Saturday, November 11, 2006

Antioxidants block prostate cancer

In experimental mice that naturally develop prostate cancer, supplementing with antioxidants vitamin E, lycopene and selenium effectively blocks the development or progression of prostate cancer.

According to a study published in the Journal of Cancer Research, dietary antioxidants (vitamin E, selenium, and lycopene) inhibited prostate cancer development in a group of mice that naturally develop prostate cancer. The prostate cancer disease process in these mice is similar to the human process in many respects, providing a good research model for the natural history of human prostate cancer. Treatment of animals with the antioxidants resulted in a 4-fold reduction in the incidence of prostate cancer compared with the untreated animals. Prostate cancer developed in 73.68% (14 of 19) and 100% (19 of 19) of the animals from the standard and high fat diet, respectively. In contrast, tumors developed in only 10.53% (2 of 19) and 15.79% (3 of 19) of the animals in the standard and high fat diets supplemented with antioxidants. These observations support results from a growing body of research indicating a significant protective benefit of antioxidants on the development of prostate cancer.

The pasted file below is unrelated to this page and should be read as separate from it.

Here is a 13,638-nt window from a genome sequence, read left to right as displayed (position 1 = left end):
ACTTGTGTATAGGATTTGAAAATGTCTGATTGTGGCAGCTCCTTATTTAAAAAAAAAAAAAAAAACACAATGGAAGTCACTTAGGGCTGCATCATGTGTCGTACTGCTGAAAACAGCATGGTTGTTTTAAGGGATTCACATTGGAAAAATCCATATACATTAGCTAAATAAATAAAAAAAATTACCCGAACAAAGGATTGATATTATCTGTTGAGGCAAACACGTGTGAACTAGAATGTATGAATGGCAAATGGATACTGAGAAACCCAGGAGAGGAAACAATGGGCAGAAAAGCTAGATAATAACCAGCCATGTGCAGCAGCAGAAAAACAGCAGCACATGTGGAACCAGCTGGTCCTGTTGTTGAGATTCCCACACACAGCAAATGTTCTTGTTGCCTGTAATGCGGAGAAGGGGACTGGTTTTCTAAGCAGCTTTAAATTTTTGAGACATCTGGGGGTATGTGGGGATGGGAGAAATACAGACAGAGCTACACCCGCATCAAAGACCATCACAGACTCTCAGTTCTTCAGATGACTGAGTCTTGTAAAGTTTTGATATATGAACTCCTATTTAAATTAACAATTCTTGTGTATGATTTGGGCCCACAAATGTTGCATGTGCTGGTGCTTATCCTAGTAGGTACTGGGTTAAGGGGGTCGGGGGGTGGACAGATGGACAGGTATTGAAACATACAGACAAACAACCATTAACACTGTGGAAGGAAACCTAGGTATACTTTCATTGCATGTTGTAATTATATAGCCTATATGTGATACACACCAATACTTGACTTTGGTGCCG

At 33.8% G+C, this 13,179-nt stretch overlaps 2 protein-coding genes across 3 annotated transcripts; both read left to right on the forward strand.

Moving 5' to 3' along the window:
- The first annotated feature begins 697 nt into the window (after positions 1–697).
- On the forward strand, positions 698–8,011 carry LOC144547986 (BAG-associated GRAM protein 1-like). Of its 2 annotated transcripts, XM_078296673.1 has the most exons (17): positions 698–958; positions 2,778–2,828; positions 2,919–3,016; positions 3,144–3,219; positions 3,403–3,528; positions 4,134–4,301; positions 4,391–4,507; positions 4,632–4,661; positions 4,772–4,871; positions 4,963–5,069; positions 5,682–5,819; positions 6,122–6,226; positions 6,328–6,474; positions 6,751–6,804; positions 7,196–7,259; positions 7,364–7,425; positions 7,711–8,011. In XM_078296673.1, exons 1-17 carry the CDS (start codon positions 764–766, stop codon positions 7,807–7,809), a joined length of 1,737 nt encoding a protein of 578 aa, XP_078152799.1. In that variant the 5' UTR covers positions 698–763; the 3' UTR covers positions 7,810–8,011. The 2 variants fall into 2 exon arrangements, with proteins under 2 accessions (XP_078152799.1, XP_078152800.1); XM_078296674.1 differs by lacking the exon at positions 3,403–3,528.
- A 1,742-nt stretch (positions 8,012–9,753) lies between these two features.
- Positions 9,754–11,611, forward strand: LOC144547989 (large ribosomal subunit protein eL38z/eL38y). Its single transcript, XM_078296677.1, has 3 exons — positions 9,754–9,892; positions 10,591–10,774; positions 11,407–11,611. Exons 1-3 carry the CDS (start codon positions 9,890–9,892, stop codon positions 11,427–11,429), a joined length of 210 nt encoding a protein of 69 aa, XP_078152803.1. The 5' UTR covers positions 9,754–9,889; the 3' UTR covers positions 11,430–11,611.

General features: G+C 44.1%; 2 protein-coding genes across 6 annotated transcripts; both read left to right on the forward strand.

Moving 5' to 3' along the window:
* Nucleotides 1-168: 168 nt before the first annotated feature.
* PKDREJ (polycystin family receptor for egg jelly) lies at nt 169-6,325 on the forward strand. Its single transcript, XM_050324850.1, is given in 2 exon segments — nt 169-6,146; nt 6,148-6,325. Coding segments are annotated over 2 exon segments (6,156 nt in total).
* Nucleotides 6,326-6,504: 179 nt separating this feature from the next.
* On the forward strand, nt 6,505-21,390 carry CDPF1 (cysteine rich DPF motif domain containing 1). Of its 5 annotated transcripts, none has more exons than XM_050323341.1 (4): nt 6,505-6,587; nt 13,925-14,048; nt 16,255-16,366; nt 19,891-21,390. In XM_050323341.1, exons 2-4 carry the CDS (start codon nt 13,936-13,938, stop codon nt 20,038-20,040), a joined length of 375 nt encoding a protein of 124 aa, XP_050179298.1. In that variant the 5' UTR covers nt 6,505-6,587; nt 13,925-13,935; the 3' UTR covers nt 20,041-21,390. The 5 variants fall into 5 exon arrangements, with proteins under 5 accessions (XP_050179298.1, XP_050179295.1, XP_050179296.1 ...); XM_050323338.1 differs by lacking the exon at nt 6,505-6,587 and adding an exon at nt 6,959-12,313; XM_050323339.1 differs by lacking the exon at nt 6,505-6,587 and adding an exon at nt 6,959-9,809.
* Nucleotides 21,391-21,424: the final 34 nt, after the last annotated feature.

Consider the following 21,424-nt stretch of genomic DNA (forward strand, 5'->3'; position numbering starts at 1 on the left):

Source: Antioxidants block prostate cancer in lady transgenic mice, Venkateswaran V, Fleshner NE, Sugar LM, Klotz LH, Cancer Res. 2004 Aug 15;64(16):5891-6.